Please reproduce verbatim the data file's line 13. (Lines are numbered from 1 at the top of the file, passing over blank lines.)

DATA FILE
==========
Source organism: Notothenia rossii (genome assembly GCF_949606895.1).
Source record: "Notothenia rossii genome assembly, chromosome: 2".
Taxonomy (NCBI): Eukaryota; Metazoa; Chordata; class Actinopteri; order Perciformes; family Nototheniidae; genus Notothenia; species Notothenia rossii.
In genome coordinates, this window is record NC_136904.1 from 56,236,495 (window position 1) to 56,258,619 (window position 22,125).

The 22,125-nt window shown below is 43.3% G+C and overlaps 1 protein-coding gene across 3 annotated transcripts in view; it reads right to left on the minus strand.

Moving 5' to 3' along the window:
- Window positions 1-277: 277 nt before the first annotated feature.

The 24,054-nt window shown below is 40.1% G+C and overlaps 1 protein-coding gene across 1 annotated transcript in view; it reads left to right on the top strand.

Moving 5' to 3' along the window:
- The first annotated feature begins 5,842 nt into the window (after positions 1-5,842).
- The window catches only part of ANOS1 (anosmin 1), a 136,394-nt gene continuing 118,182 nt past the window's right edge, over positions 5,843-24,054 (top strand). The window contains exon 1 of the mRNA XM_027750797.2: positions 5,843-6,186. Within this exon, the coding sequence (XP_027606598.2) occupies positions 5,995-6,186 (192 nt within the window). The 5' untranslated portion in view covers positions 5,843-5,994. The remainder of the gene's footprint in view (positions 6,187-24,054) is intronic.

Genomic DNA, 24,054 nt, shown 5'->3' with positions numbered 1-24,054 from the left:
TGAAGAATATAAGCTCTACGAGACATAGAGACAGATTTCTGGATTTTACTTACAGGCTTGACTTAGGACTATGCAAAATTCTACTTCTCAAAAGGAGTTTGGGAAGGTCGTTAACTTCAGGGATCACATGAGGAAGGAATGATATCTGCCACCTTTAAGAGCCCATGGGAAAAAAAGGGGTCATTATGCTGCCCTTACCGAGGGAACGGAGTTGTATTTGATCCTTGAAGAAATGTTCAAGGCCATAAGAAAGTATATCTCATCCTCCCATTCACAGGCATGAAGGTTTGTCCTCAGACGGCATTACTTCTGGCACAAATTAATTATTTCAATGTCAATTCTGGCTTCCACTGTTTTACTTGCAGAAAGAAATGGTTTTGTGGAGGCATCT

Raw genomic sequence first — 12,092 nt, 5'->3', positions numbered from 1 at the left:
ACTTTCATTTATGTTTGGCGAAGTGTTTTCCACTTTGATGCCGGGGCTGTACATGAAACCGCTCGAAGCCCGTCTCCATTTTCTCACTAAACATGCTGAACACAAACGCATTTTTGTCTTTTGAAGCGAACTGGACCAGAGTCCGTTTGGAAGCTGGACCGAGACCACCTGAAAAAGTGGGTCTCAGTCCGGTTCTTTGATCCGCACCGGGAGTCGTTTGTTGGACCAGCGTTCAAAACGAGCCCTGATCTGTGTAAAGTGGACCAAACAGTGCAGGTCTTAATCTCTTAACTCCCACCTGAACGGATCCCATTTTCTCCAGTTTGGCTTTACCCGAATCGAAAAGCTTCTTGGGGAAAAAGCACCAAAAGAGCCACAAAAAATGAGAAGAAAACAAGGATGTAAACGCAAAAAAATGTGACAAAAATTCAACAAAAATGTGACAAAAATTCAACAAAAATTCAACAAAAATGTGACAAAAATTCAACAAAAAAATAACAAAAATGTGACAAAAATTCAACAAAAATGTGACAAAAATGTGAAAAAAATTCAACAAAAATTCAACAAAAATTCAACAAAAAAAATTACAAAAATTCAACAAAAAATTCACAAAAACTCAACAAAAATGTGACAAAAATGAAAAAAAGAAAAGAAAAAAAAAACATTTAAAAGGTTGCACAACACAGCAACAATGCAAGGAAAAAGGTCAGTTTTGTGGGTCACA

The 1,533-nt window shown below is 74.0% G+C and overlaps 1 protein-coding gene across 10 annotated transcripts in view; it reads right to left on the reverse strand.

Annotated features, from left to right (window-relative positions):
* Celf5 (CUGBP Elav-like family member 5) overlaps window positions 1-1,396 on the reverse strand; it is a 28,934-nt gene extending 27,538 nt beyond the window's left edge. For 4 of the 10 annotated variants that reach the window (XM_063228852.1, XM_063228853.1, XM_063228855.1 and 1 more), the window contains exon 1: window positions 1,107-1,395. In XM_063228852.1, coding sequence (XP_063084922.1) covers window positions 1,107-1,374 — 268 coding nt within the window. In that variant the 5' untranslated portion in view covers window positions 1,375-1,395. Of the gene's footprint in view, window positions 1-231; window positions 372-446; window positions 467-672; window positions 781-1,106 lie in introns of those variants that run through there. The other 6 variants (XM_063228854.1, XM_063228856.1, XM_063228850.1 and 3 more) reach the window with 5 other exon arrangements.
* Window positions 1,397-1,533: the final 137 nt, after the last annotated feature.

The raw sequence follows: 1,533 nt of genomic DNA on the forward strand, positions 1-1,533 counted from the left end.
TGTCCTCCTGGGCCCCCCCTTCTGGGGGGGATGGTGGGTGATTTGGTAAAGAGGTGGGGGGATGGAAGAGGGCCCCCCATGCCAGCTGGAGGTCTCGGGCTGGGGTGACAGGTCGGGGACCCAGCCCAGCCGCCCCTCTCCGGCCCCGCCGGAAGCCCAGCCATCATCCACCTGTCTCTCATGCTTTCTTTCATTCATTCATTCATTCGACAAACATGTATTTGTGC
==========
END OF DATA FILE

TGAAGAATATAAGCTCTACGAGACATAGAGACAGATTTCTGGATTTTACTTACAGGCTTGACTTAGGACTATGCAAAATTCTACTTCTCAAAAGGAGTTTGGGAAGGTCGTTAACTTCAGGGATCACATGAGGAAGGAATGATATCTGCCACCTTTAAGAGCCCATGGGAAAAAAAGGGGTCATTATGCTGCCCTTACCGAGGGAACGGAGTTGTATTTGATCCTTGAAGAAATGTTCAAGGCCATAAGAAAGTATATCTCATCCTCCCATTCACAGGCATGAAGGTTTGTCCTCAGACGGCATTACTTCTGGCACAAATTAATTATTTCAATGTCAATTCTGGCTTCCACTGTTTTACTTGCAGAAAGAAATGGTTTTGTGGAGGCATCT